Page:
Although agricultural prices have generally decreaed for several months, coffee included, Starbucks (SBUX) announced today that it will hike the prices of some beverages by about 1% in the Northeast and the Sunbelt regions of the U.S. SBUX cites “the prices reflect competition in certain markets and higher costs for coffee, fuel and other commodities.”
Note that Starbucks stock was actually down today while the major indices experienced strong rallies.
For more detail see “Starbucks to raise prices in certain regions”
Global supplies of agricultural products are expanding, perhaps in response to past shortages. These forces are driving down prices and discouraging hedge funds from making bullish bets in agricultural commodities. According to Bloomberg in “Funds Reduce Bets on Rising Food Costs to Lowest in 27 Months: Commodities“, the bullishness of hedge funds has reached lows not seen in over two years.
Here is a key quote that describes the situation:
“World food prices tracked by the United Nations retreated for a fifth consecutive month in November, the longest decline in more than two years. The U.S. government said Dec. 9 that combined global inventories of corn, soybeans and wheat will be 3.2 percent larger than anticipated a month earlier. Cocoa capped its longest slump in 50 years last week on increasing supplies from Ivory Coast, the world’s biggest producer.”
DBA, the PowerShares DB Agriculturae Fund ETF, tells the story. the ETF has now sunk to 14-month lows. Today’s price marks the previous post-recovery high in 2009.
On Thanksgiving Day, NPR’s Marketplace included a follow-up segment to a story from 2009 on Jennifer Reese, a San Francisco woman who set out to determine when it is really cheaper to make things at home versus buying in the store. She has now published a book about her experience called Make the Bread, Buy the Butter: What You Should and Shouldn’t Cook from Scratch — Over 120 Recipes for the Best Homemade Foods.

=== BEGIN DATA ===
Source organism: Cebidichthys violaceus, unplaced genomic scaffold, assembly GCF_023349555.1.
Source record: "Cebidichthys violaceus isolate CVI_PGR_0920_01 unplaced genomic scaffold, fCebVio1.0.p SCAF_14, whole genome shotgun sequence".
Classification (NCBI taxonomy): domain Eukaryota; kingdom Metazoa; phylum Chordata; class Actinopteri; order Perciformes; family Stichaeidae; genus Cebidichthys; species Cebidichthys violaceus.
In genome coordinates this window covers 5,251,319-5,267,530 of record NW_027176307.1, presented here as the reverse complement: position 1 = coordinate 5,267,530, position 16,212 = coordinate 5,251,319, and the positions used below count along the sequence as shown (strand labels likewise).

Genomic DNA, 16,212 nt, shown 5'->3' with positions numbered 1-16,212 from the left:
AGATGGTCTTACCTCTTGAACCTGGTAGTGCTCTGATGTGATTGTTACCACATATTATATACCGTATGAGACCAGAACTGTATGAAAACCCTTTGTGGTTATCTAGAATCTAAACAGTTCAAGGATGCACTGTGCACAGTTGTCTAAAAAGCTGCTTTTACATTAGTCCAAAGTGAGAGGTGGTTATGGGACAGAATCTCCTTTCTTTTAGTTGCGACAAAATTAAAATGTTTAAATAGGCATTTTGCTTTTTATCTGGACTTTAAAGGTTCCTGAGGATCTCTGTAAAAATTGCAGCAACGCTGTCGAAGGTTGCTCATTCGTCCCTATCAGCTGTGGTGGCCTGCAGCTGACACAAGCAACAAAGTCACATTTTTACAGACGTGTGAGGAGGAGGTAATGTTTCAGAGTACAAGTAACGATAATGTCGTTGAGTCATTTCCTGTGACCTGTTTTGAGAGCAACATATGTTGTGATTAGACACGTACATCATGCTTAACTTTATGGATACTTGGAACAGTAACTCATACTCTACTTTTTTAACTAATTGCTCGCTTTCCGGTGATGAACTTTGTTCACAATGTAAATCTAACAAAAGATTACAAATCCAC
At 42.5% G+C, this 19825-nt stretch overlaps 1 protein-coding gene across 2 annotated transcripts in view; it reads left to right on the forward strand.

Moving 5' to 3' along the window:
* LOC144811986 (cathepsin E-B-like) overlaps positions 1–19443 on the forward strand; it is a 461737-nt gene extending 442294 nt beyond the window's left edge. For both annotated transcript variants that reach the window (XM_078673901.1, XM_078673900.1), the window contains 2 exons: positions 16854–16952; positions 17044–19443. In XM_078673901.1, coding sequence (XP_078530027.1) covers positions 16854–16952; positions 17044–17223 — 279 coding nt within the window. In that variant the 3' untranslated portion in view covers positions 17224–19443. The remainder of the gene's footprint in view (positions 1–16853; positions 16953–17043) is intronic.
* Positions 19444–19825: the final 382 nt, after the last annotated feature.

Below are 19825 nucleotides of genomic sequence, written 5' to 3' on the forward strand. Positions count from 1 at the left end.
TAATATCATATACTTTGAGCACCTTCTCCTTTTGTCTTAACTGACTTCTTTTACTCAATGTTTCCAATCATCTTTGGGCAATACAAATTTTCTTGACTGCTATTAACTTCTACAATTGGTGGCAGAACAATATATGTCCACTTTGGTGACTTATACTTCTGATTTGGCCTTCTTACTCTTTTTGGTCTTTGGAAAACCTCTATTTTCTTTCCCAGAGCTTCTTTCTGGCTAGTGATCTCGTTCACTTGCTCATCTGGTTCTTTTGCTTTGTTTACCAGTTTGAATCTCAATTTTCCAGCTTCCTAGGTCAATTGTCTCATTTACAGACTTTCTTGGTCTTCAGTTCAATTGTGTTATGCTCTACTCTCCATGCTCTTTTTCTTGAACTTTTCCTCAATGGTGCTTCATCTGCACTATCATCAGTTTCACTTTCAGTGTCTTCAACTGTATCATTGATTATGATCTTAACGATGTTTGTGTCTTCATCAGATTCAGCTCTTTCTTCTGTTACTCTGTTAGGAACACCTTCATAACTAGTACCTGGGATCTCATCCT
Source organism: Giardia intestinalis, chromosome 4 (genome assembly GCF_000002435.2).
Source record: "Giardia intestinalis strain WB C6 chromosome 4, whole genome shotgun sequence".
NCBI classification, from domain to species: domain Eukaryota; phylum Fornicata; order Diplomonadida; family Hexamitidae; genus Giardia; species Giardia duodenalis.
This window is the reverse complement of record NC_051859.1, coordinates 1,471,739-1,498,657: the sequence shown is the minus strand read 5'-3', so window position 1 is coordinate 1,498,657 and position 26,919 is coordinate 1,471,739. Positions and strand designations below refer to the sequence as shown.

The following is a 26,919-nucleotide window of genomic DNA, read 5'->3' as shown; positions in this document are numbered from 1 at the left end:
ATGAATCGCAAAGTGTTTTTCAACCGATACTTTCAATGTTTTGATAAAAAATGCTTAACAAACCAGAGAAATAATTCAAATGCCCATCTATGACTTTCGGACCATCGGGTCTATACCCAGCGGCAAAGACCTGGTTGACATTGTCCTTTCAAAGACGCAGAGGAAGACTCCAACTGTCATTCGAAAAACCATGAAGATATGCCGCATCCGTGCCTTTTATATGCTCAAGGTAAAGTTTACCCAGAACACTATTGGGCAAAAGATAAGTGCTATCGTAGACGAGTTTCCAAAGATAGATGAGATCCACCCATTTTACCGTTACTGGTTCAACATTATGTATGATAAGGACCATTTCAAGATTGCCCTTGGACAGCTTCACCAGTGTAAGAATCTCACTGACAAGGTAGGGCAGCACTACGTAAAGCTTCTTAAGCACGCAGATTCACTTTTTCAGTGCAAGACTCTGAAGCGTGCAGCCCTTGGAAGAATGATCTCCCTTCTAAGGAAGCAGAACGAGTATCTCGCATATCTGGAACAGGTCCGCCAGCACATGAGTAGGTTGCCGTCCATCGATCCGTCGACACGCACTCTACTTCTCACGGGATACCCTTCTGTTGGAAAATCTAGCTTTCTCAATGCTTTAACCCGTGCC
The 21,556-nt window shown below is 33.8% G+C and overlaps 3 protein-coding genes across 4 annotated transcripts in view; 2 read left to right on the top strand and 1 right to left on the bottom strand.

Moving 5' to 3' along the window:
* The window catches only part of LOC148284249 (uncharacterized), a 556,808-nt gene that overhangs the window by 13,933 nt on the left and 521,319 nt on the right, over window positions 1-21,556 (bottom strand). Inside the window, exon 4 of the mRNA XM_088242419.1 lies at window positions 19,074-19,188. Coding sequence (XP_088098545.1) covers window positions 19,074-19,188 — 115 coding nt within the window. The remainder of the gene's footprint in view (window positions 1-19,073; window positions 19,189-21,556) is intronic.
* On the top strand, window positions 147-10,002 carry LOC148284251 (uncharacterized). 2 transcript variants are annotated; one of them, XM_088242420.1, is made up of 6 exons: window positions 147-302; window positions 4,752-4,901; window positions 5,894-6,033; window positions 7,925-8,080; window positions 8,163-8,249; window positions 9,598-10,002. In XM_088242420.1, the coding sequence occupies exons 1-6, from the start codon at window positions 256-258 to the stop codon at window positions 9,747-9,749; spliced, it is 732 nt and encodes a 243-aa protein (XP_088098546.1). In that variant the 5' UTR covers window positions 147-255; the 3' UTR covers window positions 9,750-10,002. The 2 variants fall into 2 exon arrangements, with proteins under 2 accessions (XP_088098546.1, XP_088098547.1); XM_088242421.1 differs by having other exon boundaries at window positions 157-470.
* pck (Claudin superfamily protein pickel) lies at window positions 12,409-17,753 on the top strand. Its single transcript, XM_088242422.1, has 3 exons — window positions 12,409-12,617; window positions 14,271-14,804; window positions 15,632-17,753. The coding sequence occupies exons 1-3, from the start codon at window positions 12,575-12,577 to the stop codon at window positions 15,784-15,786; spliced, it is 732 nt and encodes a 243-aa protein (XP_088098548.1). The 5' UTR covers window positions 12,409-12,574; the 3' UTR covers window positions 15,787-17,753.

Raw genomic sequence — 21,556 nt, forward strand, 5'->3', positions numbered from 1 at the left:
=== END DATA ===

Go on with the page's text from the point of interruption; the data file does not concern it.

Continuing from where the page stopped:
Her general conclusion is that it is cheaper to do the “non-glamorous” things at home, but glamorous activities like raising chickens, goats, and turkeys cost too much in infrastructure to make it worthwhile. It is definitely cheaper to make your own bread and muffins but more expensive to make candied ginger. It is cheaper to buy lemonade than make it – not to mention all the effort it takes to squeeze the lemons. Reese also addresses convenience, food quality, and moral choices.
The book looks like a worthwhile read for those considering to beat higher food costs with homegrown and homespun creations.
Investment funds are preparing to help investors chase higher diamond prices. Demand from India, China, and investors looking for trsuted hedges against the U.S. dollar are expected to keep driving diamond prices upward. For more see: “New Funds Target Expected Rise in Diamond Prices.”
In “China Consolidates Control of Rare Earth Industry“, the NY Times builds from a General Electric FAQ on rare earths (covered here) to describe the spreading impact of high rare earth prices. In addition to compact fluorescent bulbs, these prices are driving up the costs of giant wind turbines and hybrid gasoline-electric cars. Even Walmart has been forced to increase the price of the compact fluorescent bulbs it sells.
China’s efforts to consolidate its rare earths industry and to move it more effectively under the government’s watchful eyes promise to increase international pressures for manufacturers to relocate to China to get cheaper prices.
See the article reference above for more details.
Australia’s mining sector has done extremely well, largely from exports to a rapidly growing China, especially for commodities like iron ore and coal. This rising wealth helped Australia emerge from recession earlier than most other developed economies and prodded the Reserve Bank of Australia to hike interest rates multiple times.
This amazing growth has come with costs, primarily in the form of higher labor costs. In “Lovesick Miners Raise Costs for Rio, BHP,” Bloomberg describes how the isolation of work in the remote mining areas makes these jobs very unattractive. Mining companies like BHP Biliton (BHP) and Rio Tinto (RIO) not only have to pay extremely high wages as compensation, but they also must include other perks to help miners deal with the isolation. For example, work schedules for miners can include extended trips to major cities in between extended shifts. Still, major shortages of labor exist in many skills. Australia will likely need to rely more and more on foreign workers to do these jobs – the isolation THOSE workers will feel will likely be many times what Australian miners feel. So, this dynamic will be important to watch.
Overall, this article is a fascinating look into the lives of Australian miners and how their work impacts their ability to gain and maintain relationships.
The Swiss franc has had an incredible run over the past two years that has accelerated in 2011 as many traders and investors have sought “safety” from the European sovereign debt crisis. The Swiss National Bank has utterly failed in its varied attempts to fight currency appreciation over this time. (See “No Currency Peg Yet for the Swiss Franc As SNB Escalates” for the latest in this drama).
Source: dailyfx.com charts